The FCC's Wireline Bureau announced a second E-Rate application window for funding year 2020. Schools will be able to purchase additional bandwidth for this academic year to address higher than expected digital learning demand associated with instructional changes caused by the pandemic. Applicants may only seek support for on-campus category one Internet access and/or data transmission services. The second filing window will begin when the FCC publishes the Order in the Federal Register and will end on October 16. Interested schools should, therefore, act quickly to take advantage of this opportunity.
USED Unveils Per-Pupil Expenditure Data Explorer
On Wednesday, September 16, the U.S. Department of Education (USED) launched a new website that publishes how much money each school spends per student. Known as a Per Pupil Expenditure (PPE), these data are a reporting requirement under the Every Student Succeeds Act (ESSA), but there is not currently a centralized place where this information is available. USED’s new website seeks to address this issue and increase transparency of PPE data moving forward. The related data explorer on this website provides a breakdown of federal, state, and local funds that compose PPE for each school and district beginning in the 2018-19 school year. The tool only has data from 20 states currently but USED anticipates more being added as additional data is made available for this purpose in the future. NSBA is exploring this site and doing an analysis of how the data is being compiled to insure its giving an accurate picture of PPE data.
USED Plans to Provide ESSA Title IV-A Waivers
On Thursday, September 17, USED published a notice indicating that it plans to provide SEAs waivers for various requirements of the Student Support and Academic Enrichment Grant Program (Title IV-A of ESSA). As part of USED’s response to the ongoing pandemic, these waivers would cover the current 2020-21 school year and would allow SEAs to provide comparable flexibility for school districts related to the Title IV-A needs assessment, content-area spending requirements for the grant program, and allow for a greater share of these funds to be used for technology infrastructure. More information on these waivers can be found here.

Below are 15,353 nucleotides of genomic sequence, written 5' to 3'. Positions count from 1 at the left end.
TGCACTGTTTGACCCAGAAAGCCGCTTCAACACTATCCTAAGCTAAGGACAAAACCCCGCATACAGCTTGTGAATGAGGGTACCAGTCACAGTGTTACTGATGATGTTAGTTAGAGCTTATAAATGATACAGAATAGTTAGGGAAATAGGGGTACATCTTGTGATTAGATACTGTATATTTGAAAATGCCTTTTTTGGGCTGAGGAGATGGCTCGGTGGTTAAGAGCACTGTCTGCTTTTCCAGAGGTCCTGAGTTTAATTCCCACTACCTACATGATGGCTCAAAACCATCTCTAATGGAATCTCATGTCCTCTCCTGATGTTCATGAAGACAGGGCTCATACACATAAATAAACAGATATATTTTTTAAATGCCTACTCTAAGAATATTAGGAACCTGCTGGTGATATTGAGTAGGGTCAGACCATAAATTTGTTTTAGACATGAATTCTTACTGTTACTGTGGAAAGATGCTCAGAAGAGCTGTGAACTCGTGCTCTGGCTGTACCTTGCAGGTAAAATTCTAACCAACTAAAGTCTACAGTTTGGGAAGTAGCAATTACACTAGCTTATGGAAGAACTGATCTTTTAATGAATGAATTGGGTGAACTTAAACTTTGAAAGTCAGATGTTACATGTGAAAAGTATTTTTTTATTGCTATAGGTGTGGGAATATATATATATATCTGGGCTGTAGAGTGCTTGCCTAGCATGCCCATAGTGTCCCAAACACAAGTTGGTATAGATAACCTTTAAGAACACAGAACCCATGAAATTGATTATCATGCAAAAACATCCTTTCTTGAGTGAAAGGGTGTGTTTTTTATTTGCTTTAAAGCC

- H.R.8162 21st Century Community Learning Centers Coronavirus Relief Act of 2020 Sponsor: Rep. Wild, Susan [D-PA-7]
- H.R.7909 Ensuring Children and Child Care Workers Are Safe Act of 2020 Sponsor: Rep. Finkenauer, Abby [D-IA-1]
- H.R.2639 Strength in Diversity Act of 2020 Sponsor: Rep. Fudge, Marcia L. [D-OH-11]
- S.2683 Child Care Protection Improvement Act of 2020 Sponsor: Sen. Burr, Richard [R-NC]
- S.Res.691 A resolution expressing support for evidence-based programs that facilitate social and emotional learning during and beyond the COVID-19 pandemic. Sponsor: Sen. Blumenthal, Richard [D-CT]
September 11, 2020 (Archives)
Congress Grapples with Government Funding Deadline
Lawmakers began returning to the Capitol this week after spending the past month in states and districts as part of the annual Congressional summer recess. As they return, legislators face a fast-approaching deadline at the end of the month marking the end of the current 2020 federal fiscal year and the beginning of a new one. While the House, which remains on recess until next week, has passed a majority of appropriations bills needed to fund the federal government past September 30, the Senate failed to pass comparable legislation this year. Therefore, lawmakers will need to pass a Continuing Resolution (CR) which is stopgap legislation that extends current funding levels for federal programs, including education, for a still to-be-determined later date.